Jamaica opposition scores landslide win at polls
KINGSTON (Reuters) - Jamaica's main opposition party rode a wave of discontent with a bad economy to a big win at the polls on Thursday, in elections that swept former Prime Minister Portia Simpson Miller back into office.
Preliminary official results showed Simpson Miller's People's National Party, or PNP, winning 41 of the 63 parliamentary seats at stake in the national election.
The results gave the Jamaica Labour Party, or JLP, of Prime Minister Andrew Holness just 22 seats.
"The people of Jamaica have spoken," Holness, 39, told reporters late on Thursday after calling the 66-year-old Simpson Miller to concede defeat.
"I wish the new government well," he said. "There are challenges that they will face, challenges that we are quite well aware of. And we hope for the benefit of the country and for the interest of the people of Jamaica that they will do a good job,
The centre-right JLP is considered slightly more conservative than Simpson Miller's PNP, which narrowly lost a general election in 2007 after she briefly served as Jamaica's first female premier.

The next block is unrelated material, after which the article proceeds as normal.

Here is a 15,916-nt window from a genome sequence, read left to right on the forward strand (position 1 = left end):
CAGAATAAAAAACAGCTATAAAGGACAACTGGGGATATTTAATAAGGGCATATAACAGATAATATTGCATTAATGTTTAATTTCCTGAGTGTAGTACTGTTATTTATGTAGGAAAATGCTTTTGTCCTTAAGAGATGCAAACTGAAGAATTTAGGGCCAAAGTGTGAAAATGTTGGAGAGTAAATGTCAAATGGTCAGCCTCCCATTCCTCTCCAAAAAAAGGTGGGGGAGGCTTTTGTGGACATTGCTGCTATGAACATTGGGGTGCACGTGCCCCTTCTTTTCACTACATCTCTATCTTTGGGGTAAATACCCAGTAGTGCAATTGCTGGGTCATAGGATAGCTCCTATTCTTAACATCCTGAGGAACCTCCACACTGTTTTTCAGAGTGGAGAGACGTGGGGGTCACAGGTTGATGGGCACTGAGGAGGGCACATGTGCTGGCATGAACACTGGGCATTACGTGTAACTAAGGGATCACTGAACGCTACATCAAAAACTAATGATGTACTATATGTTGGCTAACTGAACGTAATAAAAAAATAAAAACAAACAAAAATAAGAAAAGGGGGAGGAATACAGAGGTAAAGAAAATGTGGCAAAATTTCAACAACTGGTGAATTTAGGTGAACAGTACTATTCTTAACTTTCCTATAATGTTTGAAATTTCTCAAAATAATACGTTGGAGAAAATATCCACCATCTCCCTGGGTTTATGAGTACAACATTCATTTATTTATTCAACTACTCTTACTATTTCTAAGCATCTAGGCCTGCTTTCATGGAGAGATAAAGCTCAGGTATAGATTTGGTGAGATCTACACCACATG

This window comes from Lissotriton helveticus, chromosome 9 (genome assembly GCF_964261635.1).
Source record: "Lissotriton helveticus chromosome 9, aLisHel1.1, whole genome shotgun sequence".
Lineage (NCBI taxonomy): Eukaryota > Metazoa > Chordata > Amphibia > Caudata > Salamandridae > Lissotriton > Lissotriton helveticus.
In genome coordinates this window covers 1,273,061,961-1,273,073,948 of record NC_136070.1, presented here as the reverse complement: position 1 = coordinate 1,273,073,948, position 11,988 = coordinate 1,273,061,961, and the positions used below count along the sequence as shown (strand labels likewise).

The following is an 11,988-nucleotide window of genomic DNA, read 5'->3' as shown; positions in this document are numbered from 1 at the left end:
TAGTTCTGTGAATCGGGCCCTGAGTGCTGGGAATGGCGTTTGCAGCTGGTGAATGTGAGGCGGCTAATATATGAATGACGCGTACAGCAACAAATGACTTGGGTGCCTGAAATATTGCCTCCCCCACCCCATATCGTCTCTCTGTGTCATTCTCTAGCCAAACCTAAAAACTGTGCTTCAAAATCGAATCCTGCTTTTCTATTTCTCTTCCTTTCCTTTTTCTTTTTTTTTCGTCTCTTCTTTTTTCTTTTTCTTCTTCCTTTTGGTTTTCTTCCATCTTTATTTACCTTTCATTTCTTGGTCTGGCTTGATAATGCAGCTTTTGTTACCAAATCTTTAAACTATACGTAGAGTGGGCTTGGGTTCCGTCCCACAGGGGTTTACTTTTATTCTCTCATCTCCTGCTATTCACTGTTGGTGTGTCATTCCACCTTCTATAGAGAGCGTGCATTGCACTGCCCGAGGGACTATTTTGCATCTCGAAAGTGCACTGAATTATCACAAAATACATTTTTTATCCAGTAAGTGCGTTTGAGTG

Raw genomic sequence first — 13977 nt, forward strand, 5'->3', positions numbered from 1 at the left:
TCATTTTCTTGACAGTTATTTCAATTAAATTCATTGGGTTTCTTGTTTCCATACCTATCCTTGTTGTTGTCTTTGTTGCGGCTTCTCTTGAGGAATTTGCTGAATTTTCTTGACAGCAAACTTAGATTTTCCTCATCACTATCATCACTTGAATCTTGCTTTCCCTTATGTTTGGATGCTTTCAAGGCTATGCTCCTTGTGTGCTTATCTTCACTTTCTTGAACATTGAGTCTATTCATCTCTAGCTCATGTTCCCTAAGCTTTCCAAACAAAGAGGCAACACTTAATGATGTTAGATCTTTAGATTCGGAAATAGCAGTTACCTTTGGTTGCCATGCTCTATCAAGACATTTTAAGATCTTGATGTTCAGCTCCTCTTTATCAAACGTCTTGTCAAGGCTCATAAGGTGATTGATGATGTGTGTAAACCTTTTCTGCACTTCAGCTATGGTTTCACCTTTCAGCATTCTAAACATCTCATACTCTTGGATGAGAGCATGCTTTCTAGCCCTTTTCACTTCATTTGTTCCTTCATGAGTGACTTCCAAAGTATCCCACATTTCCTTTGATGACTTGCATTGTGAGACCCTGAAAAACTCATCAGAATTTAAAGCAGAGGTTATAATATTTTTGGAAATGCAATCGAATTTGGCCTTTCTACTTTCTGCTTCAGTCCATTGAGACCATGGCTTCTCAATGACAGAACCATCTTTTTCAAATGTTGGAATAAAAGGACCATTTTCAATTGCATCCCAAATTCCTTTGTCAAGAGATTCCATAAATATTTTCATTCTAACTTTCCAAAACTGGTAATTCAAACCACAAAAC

But there are no major ideological differences between the parties, in a country once notorious for political bloodletting. Analysts have said neither party would have much room for manoeuvre in office as it deals with a huge debt burden and high unemployment.
Many expect the new government will be forced to implement unpopular austerity measures, including possible layoffs of state workers, in an effort to shore up the economy after it received a $1.27 billion lifeline from the International Monetary Fund last year.
Simpson Miller did not spell out any belt-tightening or other economic measures in a long and rambling victory speech outside her campaign headquarters in the capital, Kingston.
But she has vowed to appeal to the IMF to extend the period Jamaica has to repay any loans, to give the Caribbean island more leeway to jump-start the economy.
Holness took office in October after his predecessor surprisingly resigned.
Although one of the Caribbean's more developed economies, Jamaica is saddled with a public debt load totalling more than 120 percent of gross domestic product.
That has proved a huge drag on the economy, which is dependent on tourism and has failed to grow over the past four years, sputtering since the JLP took power.
Unemployment has risen to 12.9 percent from 9.8 percent in 2007.
(Writing by Tom Brown; Editing by Peter Cooney)
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